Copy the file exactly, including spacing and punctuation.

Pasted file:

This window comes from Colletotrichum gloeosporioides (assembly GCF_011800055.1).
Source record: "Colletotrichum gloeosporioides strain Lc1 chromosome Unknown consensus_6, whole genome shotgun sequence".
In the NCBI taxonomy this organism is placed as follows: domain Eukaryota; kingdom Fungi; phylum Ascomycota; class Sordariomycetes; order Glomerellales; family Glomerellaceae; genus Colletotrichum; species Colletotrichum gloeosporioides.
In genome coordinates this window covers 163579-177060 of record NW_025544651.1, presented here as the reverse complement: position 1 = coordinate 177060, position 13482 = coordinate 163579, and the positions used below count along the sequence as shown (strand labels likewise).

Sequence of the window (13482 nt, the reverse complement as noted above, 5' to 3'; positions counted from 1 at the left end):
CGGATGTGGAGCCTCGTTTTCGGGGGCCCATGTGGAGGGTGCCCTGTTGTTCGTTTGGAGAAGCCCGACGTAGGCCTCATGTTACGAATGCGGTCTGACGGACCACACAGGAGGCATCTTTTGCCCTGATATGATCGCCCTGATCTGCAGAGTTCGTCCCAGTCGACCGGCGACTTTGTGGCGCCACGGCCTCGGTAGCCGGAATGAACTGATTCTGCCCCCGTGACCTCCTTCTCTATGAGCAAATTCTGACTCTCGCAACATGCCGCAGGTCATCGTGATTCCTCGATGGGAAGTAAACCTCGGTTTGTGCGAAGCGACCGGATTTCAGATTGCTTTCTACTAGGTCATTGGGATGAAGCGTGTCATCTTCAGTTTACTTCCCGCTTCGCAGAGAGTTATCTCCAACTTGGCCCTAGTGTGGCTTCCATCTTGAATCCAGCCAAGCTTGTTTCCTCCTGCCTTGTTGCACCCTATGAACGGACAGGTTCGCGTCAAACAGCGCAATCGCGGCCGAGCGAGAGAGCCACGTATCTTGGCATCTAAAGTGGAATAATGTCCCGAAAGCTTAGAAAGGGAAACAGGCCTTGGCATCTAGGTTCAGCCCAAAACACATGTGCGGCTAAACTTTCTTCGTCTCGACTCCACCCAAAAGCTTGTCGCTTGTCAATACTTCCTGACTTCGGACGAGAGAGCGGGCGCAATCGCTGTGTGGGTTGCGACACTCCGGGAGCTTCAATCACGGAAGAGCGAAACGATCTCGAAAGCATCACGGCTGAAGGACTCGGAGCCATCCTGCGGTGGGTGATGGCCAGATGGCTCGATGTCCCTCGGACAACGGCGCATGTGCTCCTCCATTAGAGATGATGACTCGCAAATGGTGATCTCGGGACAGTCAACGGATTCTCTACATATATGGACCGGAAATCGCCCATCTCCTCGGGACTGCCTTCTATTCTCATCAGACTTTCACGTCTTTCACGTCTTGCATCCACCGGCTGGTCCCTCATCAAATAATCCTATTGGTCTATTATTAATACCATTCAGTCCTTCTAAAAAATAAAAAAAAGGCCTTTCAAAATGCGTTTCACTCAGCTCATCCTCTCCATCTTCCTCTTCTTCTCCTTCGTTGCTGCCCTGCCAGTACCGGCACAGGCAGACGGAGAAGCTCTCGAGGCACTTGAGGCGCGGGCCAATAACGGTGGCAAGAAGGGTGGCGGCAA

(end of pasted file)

This window comes from Colletotrichum gloeosporioides (assembly GCF_011800055.1).
Source record: "Colletotrichum gloeosporioides strain Lc1 chromosome Unknown consensus_6, whole genome shotgun sequence".
In the NCBI taxonomy this organism is placed as follows: domain Eukaryota; kingdom Fungi; phylum Ascomycota; class Sordariomycetes; order Glomerellales; family Glomerellaceae; genus Colletotrichum; species Colletotrichum gloeosporioides.
In genome coordinates this window covers 163579-177060 of record NW_025544651.1, presented here as the reverse complement: position 1 = coordinate 177060, position 13482 = coordinate 163579, and the positions used below count along the sequence as shown (strand labels likewise).

Sequence of the window (13482 nt, the reverse complement as noted above, 5' to 3'; positions counted from 1 at the left end):
CGGATGTGGAGCCTCGTTTTCGGGGGCCCATGTGGAGGGTGCCCTGTTGTTCGTTTGGAGAAGCCCGACGTAGGCCTCATGTTACGAATGCGGTCTGACGGACCACACAGGAGGCATCTTTTGCCCTGATATGATCGCCCTGATCTGCAGAGTTCGTCCCAGTCGACCGGCGACTTTGTGGCGCCACGGCCTCGGTAGCCGGAATGAACTGATTCTGCCCCCGTGACCTCCTTCTCTATGAGCAAATTCTGACTCTCGCAACATGCCGCAGGTCATCGTGATTCCTCGATGGGAAGTAAACCTCGGTTTGTGCGAAGCGACCGGATTTCAGATTGCTTTCTACTAGGTCATTGGGATGAAGCGTGTCATCTTCAGTTTACTTCCCGCTTCGCAGAGAGTTATCTCCAACTTGGCCCTAGTGTGGCTTCCATCTTGAATCCAGCCAAGCTTGTTTCCTCCTGCCTTGTTGCACCCTATGAACGGACAGGTTCGCGTCAAACAGCGCAATCGCGGCCGAGCGAGAGAGCCACGTATCTTGGCATCTAAAGTGGAATAATGTCCCGAAAGCTTAGAAAGGGAAACAGGCCTTGGCATCTAGGTTCAGCCCAAAACACATGTGCGGCTAAACTTTCTTCGTCTCGACTCCACCCAAAAGCTTGTCGCTTGTCAATACTTCCTGACTTCGGACGAGAGAGCGGGCGCAATCGCTGTGTGGGTTGCGACACTCCGGGAGCTTCAATCACGGAAGAGCGAAACGATCTCGAAAGCATCACGGCTGAAGGACTCGGAGCCATCCTGCGGTGGGTGATGGCCAGATGGCTCGATGTCCCTCGGACAACGGCGCATGTGCTCCTCCATTAGAGATGATGACTCGCAAATGGTGATCTCGGGACAGTCAACGGATTCTCTACATATATGGACCGGAAATCGCCCATCTCCTCGGGACTGCCTTCTATTCTCATCAGACTTTCACGTCTTTCACGTCTTGCATCCACCGGCTGGTCCCTCATCAAATAATCCTATTGGTCTATTATTAATACCATTCAGTCCTTCTAAAAAATAAAAAAAAGGCCTTTCAAAATGCGTTTCACTCAGCTCATCCTCTCCATCTTCCTCTTCTTCTCCTTCGTTGCTGCCCTGCCAGTACCGGCACAGGCAGACGGAGAAGCTCTCGAGGCACTTGAGGCGCGGGCCAATAACGGTGGCAAGAAGGGTGGCGGCAA